In her debut novel, Wuck paints a portrait of her hippy parents. The detached tone makes the novel stand out all the more.
This debut is a dreamy novel about the love of trees and the loneliness of surviving in a new country.
In his debut novel, Koen Caris exposes just how difficult it is to be left behind, especially in an oppressive, village setting.
In Was (Wax), debut author Jilt Jorritsma eschews linear time, constructing a mysterious and fascinating story.
De Afwijking by debutant Dries Muus is a beautiful coming-of-age novel against the backdrop of an urban football environment.
In the last episode of the series ‘The DNA of the Netherlands’, we find out what the national motto ‘Je maintiendrai’ really stands for.
In her debut novel "Ongehoord" (Unheard) Pascale Petralia tells the story of how a victim gradually becomes ensnared in the net of someone obsessed. And no one can save her.
Marije Langelaar’s debut novel is a short triptych in which dreams and reality are softly entwined, in search of perfect symbiosis.
In a country of polders, flatness defines everything. This flatness means that nobody can rise above you, nor you above them.
Jan Renkema gives an overview of the core trademarks of Dutch identity.
‘Augustus’ by Irma Maria Achten is a sensual debut novel about improbable love, in which passion, a longing for death and family secrets play an important role.
In his debut novel Frank Heinen lays bare the state of the care system in contemporary society as well as the role played by the media in how we perceive certain events.
In his first novel 'Vijd' Jonas Bruyneel paints a vibrant portrait of the Burgundian family who commissioned the world-famous 'Adoration of the Mystic Lamb' of the Van Eyck brothers.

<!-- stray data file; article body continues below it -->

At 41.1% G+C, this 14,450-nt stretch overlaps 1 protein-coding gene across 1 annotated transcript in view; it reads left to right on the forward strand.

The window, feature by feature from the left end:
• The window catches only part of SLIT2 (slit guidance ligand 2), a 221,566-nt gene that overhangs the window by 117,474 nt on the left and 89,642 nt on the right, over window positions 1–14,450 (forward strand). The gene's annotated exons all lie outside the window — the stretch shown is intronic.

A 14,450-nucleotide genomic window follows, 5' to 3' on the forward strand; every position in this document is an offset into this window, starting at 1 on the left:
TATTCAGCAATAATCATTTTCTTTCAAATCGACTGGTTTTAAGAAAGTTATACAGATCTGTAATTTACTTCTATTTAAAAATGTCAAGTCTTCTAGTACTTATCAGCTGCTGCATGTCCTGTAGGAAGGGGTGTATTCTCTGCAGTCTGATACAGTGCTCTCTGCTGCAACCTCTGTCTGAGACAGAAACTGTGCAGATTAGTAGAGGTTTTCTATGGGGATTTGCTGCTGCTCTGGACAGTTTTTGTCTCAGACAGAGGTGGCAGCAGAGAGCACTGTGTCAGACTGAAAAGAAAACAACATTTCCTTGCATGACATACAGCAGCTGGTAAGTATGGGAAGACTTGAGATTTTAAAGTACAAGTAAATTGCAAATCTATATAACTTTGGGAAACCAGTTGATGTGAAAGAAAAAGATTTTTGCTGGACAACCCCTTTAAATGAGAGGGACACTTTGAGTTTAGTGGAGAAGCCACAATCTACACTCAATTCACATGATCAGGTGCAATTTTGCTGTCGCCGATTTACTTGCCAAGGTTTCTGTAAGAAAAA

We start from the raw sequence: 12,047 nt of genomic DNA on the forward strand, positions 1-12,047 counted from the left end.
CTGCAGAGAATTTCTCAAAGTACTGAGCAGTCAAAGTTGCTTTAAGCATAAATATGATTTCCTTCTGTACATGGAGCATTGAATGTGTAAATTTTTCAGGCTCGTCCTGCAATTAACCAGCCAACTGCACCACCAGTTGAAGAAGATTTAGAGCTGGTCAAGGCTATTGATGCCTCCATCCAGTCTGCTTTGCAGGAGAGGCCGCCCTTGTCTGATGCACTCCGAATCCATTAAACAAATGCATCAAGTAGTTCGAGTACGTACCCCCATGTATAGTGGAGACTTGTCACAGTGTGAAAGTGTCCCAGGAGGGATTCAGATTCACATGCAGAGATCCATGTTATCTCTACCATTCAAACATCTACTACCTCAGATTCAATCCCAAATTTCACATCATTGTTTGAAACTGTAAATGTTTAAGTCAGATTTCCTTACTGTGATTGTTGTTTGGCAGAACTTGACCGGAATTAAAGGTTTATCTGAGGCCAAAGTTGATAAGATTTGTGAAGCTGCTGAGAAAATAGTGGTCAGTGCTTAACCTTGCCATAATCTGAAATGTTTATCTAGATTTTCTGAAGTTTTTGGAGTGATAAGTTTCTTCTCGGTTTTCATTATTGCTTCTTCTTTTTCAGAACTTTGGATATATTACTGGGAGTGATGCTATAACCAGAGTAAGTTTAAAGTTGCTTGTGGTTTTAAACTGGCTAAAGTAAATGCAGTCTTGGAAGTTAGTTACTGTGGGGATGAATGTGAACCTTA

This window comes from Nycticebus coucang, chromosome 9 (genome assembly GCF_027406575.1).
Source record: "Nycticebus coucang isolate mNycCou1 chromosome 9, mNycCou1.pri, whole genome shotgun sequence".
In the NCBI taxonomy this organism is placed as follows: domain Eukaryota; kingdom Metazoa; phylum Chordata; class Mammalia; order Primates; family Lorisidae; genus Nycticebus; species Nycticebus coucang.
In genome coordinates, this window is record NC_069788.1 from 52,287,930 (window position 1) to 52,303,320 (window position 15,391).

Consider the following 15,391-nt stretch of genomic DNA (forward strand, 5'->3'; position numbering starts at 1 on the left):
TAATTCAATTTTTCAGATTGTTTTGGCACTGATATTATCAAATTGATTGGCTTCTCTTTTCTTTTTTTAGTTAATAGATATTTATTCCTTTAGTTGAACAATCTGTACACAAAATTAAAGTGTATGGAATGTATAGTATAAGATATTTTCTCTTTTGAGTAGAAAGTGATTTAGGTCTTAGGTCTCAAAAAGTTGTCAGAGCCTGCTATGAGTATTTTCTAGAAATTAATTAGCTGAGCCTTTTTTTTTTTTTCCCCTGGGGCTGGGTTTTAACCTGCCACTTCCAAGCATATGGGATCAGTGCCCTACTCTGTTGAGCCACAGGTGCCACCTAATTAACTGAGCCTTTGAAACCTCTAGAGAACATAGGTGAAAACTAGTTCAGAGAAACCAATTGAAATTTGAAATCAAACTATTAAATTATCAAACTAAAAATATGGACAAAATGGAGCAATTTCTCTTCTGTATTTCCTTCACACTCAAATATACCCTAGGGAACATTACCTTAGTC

Femke Vindevogel has written a blackly comic tale about a quest for one’s true self on the disadvantaged side of town.
Mariken Heitman has written a penetrating debut about gender identity.
‘Het nabestaan van Anna Portier’ is a poignant debut about mourning, dying and the lives we lead or don't.
Who's helping who? That is the question in Siel Verhanneman's poignant debut novel, 'Or else everyone dies'.
What makes you a mother? Fen Verstappen looks for answers in her touching debut novel ‘Moeder af’.
In his debut novel ‘Uiterste dagen’, Ferdinand Lankamp undertakes a search for our motives, which can sometimes be very dark.
In her gripping debut novel ‘Hier is alles veilig’, Anneleen Van Offel tells her story with subtle clues, precise and detailed descriptions, in beautiful language.
Kevin van Vliet's debut novel 'Wolfsjong' is a classic tale with an edgy and dark side.
In her debut novel, Valerie Tack unpicks skilfully how a young woman, marked by life, slowly but surely turns into a cold-blooded murderer.
The Dutch have a strong entrepreneurial spirit. In the seventeenth century, they were responsible for the world's first multinational company.
Actress Romana Vrede writes a letter to her autistic son, which makes for a tough, but loving book.
Jan Renkema provides a clear analysis of the Dutch identity in his pamphlet ‘The DNA of the Netherlands’. He starts with a conversation on a flight to Schiphol.
The Dutch have a constant willingness to compromise and whose aim above all is a general consensus.
Marieke De Maré has written a dreamy, poetic story about how people who at first live apart eventually come together.
Due to the openness and the usually quick acceptance of various groups the Netherlands has been able to develop as a country in which modern ideas can flourish.
Ewoud Kieft offers a lot of food for thought in his debut novel. Even the perfect world of the future is not to everyone’s taste.
The diverse groups in the Netherlands must work together. This might explain why the Dutch have developed a high degree of tolerance.
Due to the population density, the Dutch have developed a strong sense of individuality and privacy.
The Dutch like to fend for themselves, for fear of further interference. They love their freedom and independence.
Christina and Tom face the same dilemma: what to put first, each other or their careers in art?
Beyond the preoccupations and times of their curators, musical instrument museums such as the MIM in Brussels are testament to the creativity and skill of sound and music makers, allowing us to learn about and imagine the musical and sonic...
The United Kingdom and The Netherlands' shared history has a big and often funny impact on each other's language.